Good to know

It’s always good to stay ahead of the curve — and these are the key factors to be aware of in the coming years.

  • Packaging will have mandatory labeling, with the ‘Recycle Now’ mark being used along with either 'recycle' or 'do not recycle'. This needs to be implemented by 31 March 2026, so there is a little more time to get organized
  • Plastic film and flexibles will not need to be labeled until 31 March 2027. For unfilled packaging, the manufacturer will need to provide recyclability information but the purchaser will need to factor in any alterations they make and their impact on recyclability. 
  • If you’re in the process of new product development, it’s worth introducing the Recycle Now marks into new artworks that are destined for the UK market.


Rows of colourful plastic drink bottles


EPR penalties to be aware of

The UK government will introduce penalties for businesses that miss the deadline to submit the data. However, much like the modulated fees, these costs have not been set yet.

It is believed that the fees will be significant, as this EPR will be a regulation for all businesses that provide products in packaging.



What are the benefits and challenges of the EPR law?

The main benefit of the UK’s new EPR legislation is that it fills a financial gap in the current waste collection system.

The new EPR law will be brought in on top of the existing PRN system, which was introduced in 1997 with the goal of supporting the UK recycling system and introducing a shared responsibility for the packaging put to market. 

Since the PRN’s introduction, there has been a marked increase in products on the market, as well as the way we consume products – resulting in a significant increase in packaging. At the same time, there has been no significant changes to the scheme.

As a result, a huge financial gap has been created in the collection of waste, which has largely been passed to local councils through tax. 

The new EPR law aims to raise an estimated £1.7 billion per year for all packaging types.

But there are also challenges to implementing this EPR law — the main one being that all businesses need to be notified of these new charges and should make sure they’re compliant before introducing the scheme. 

The packaging waste recycling target also poses a challenge for the UK EPR law — currently standing at 51% for 2024, and increasing to 62% by 2030. 

This target takes into account the introduction of a collection scheme for films and flexibles by March 2027. Prior to these targets, the packaging waste business recycling target for 2023 will be the same as 2022, to allow businesses to prepare for the introduction of EPR in 2024. 



The UK's EPR law is coming, and it’s a significant change to the packaging waste system.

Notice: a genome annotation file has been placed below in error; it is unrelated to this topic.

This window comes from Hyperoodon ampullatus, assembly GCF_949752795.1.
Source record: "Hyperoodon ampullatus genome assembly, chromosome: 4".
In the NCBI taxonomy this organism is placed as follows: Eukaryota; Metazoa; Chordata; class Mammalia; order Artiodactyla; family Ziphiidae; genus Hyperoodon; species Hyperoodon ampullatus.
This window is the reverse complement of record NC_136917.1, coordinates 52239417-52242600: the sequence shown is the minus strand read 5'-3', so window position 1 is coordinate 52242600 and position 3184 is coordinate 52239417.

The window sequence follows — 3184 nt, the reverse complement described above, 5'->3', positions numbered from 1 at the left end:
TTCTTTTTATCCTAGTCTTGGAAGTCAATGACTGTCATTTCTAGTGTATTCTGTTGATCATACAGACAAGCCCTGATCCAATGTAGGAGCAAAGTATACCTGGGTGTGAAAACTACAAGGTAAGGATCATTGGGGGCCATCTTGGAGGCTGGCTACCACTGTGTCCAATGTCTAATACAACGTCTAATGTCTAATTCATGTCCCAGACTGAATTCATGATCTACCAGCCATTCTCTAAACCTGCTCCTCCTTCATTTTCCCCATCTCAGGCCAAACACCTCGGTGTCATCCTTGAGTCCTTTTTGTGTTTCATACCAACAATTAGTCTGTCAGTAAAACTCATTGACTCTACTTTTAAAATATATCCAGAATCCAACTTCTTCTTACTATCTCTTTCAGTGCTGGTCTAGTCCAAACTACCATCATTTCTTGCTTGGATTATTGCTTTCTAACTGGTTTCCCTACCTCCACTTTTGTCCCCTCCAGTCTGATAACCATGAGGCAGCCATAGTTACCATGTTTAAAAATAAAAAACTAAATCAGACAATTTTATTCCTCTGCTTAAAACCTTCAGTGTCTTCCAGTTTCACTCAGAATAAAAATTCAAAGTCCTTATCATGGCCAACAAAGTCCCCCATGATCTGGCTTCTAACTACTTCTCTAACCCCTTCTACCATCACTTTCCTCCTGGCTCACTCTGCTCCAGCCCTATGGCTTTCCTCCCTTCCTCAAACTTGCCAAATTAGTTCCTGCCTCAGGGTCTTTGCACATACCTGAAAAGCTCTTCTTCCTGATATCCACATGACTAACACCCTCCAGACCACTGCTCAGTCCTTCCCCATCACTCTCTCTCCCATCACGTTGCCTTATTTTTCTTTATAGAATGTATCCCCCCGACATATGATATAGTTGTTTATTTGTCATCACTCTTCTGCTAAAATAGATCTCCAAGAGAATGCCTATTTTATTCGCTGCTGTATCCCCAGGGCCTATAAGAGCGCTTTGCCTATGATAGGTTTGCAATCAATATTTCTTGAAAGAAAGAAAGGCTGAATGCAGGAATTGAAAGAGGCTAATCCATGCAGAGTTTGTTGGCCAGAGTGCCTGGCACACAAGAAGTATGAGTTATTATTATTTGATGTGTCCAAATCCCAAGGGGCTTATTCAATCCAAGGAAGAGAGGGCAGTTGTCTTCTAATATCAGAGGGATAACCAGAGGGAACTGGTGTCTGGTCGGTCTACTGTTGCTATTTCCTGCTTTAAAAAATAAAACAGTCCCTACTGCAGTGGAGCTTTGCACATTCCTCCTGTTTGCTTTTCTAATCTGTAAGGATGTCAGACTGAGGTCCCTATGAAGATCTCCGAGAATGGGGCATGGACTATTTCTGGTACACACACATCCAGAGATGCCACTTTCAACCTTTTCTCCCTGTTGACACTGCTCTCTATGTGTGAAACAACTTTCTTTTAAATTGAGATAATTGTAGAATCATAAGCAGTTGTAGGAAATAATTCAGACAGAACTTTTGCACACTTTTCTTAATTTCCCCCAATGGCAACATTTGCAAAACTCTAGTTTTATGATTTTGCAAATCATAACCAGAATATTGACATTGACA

There will be challenges for many businesses — both through the collation of data and the administrator fees — but hopefully this article has helped you wrap your head around the legislation.  

Remember, it’s important to start gathering your business’s packaging data ahead of the key deadlines, otherwise you could be on the receiving end of a hefty fine. If you’re not sure where to start with this, it could be worth getting support from a consultant in packaging.

Once you're up to date with EPR regulation, it's time to get your company's plan in place — that's where we come in. You can partner with CleanHub to collect plastic as part of your EPR program. All you need to do is get in touch with our in-house team of experts, who can help you choose the right plan to suit your business’s needs. 



Does the UK have an EPR law?

Yes, the UK government is introducing a new EPR law in 2024. This means some businesses will need to make some adjustments to their operations to be compliant. 

Although the new legislation is coming into place in 2024, the government has stated that businesses will not have to pay any EPR for packaging fees this year — but must still follow EPR guidance and report packaging data.

Is EPR replacing PRN?

Once the new UK Extended Producer Responsibility (EPR) law comes into place in April 2024, it will run alongside the existing Packaging Waste Recovery Note (PRN) and Packaging Waste Export Recovery Note (PERN) systems. Businesses can expect this to continue until at least 2026.

What does EPR stand for in the UK?

EPR stands for Extended Producer Responsibility. In the UK, this legislation will change the way UK businesses carry out their recycling responsibilities. Companies impacted by this legislation will need to report their packaging data — with some also having to pay fees.